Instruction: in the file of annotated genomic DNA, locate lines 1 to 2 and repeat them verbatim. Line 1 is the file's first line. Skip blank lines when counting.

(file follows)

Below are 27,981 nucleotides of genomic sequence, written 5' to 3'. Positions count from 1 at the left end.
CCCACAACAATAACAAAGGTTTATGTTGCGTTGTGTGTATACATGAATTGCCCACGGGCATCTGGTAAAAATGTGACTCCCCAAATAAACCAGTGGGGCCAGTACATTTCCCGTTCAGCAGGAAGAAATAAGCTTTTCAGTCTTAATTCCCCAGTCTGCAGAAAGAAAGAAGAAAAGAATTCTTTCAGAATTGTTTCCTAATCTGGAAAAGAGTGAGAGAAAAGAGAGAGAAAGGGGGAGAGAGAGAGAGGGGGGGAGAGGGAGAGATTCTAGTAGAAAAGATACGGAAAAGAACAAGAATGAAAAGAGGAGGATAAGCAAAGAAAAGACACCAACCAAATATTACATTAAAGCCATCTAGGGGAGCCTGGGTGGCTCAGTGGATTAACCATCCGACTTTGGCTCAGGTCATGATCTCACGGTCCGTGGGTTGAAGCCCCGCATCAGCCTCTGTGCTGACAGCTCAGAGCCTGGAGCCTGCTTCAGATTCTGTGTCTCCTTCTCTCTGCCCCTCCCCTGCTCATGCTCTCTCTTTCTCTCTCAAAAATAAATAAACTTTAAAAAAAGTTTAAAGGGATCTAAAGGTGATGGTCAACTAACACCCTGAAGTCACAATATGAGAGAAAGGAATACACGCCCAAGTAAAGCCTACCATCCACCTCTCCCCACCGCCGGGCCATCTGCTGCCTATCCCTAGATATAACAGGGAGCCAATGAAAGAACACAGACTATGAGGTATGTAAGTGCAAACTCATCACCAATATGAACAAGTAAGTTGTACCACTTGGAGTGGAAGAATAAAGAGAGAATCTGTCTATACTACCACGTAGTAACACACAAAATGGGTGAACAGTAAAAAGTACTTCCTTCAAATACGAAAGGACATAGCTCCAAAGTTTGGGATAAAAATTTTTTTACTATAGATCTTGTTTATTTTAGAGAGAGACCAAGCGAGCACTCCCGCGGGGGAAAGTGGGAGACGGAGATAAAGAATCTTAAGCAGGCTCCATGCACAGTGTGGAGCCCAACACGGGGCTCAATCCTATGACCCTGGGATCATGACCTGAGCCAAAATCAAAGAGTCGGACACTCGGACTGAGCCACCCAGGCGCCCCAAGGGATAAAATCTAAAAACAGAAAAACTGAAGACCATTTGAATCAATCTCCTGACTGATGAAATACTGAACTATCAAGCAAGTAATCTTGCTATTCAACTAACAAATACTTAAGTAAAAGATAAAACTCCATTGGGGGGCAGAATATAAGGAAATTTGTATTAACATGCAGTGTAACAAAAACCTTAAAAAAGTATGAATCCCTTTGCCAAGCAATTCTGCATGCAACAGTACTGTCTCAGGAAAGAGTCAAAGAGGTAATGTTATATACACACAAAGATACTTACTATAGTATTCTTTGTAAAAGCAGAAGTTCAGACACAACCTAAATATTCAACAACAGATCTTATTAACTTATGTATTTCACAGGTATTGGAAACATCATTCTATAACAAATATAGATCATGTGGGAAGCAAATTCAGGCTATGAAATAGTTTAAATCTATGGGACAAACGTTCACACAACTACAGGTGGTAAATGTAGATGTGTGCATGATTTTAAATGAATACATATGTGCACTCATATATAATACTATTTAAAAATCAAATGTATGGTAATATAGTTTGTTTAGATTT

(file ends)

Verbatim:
Below are 27,981 nucleotides of genomic sequence, written 5' to 3'. Positions count from 1 at the left end.
CCCACAACAATAACAAAGGTTTATGTTGCGTTGTGTGTATACATGAATTGCCCACGGGCATCTGGTAAAAATGTGACTCCCCAAATAAACCAGTGGGGCCAGTACATTTCCCGTTCAGCAGGAAGAAATAAGCTTTTCAGTCTTAATTCCCCAGTCTGCAGAAAGAAAGAAGAAAAGAATTCTTTCAGAATTGTTTCCTAATCTGGAAAAGAGTGAGAGAAAAGAGAGAGAAAGGGGGAGAGAGAGAGAGGGGGGGAGAGGGAGAGATTCTAGTAGAAAAGATACGGAAAAGAACAAGAATGAAAAGAGGAGGATAAGCAAAGAAAAGACACCAACCAAATATTACATTAAAGCCATCTAGGGGAGCCTGGGTGGCTCAGTGGATTAACCATCCGACTTTGGCTCAGGTCATGATCTCACGGTCCGTGGGTTGAAGCCCCGCATCAGCCTCTGTGCTGACAGCTCAGAGCCTGGAGCCTGCTTCAGATTCTGTGTCTCCTTCTCTCTGCCCCTCCCCTGCTCATGCTCTCTCTTTCTCTCTCAAAAATAAATAAACTTTAAAAAAAGTTTAAAGGGATCTAAAGGTGATGGTCAACTAACACCCTGAAGTCACAATATGAGAGAAAGGAATACACGCCCAAGTAAAGCCTACCATCCACCTCTCCCCACCGCCGGGCCATCTGCTGCCTATCCCTAGATATAACAGGGAGCCAATGAAAGAACACAGACTATGAGGTATGTAAGTGCAAACTCATCACCAATATGAACAAGTAAGTTGTACCACTTGGAGTGGAAGAATAAAGAGAGAATCTGTCTATACTACCACGTAGTAACACACAAAATGGGTGAACAGTAAAAAGTACTTCCTTCAAATACGAAAGGACATAGCTCCAAAGTTTGGGATAAAAATTTTTTTACTATAGATCTTGTTTATTTTAGAGAGAGACCAAGCGAGCACTCCCGCGGGGGAAAGTGGGAGACGGAGATAAAGAATCTTAAGCAGGCTCCATGCACAGTGTGGAGCCCAACACGGGGCTCAATCCTATGACCCTGGGATCATGACCTGAGCCAAAATCAAAGAGTCGGACACTCGGACTGAGCCACCCAGGCGCCCCAAGGGATAAAATCTAAAAACAGAAAAACTGAAGACCATTTGAATCAATCTCCTGACTGATGAAATACTGAACTATCAAGCAAGTAATCTTGCTATTCAACTAACAAATACTTAAGTAAAAGATAAAACTCCATTGGGGGGCAGAATATAAGGAAATTTGTATTAACATGCAGTGTAACAAAAACCTTAAAAAAGTATGAATCCCTTTGCCAAGCAATTCTGCATGCAACAGTACTGTCTCAGGAAAGAGTCAAAGAGGTAATGTTATATACACACAAAGATACTTACTATAGTATTCTTTGTAAAAGCAGAAGTTCAGACACAACCTAAATATTCAACAACAGATCTTATTAACTTATGTATTTCACAGGTATTGGAAACATCATTCTATAACAAATATAGATCATGTGGGAAGCAAATTCAGGCTATGAAATAGTTTAAATCTATGGGACAAACGTTCACACAACTACAGGTGGTAAATGTAGATGTGTGCATGATTTTAAATGAATACATATGTGCACTCATATATAATACTATTTAAAAATCAAATGTATGGTAATATAGTTTGTTTAGATTT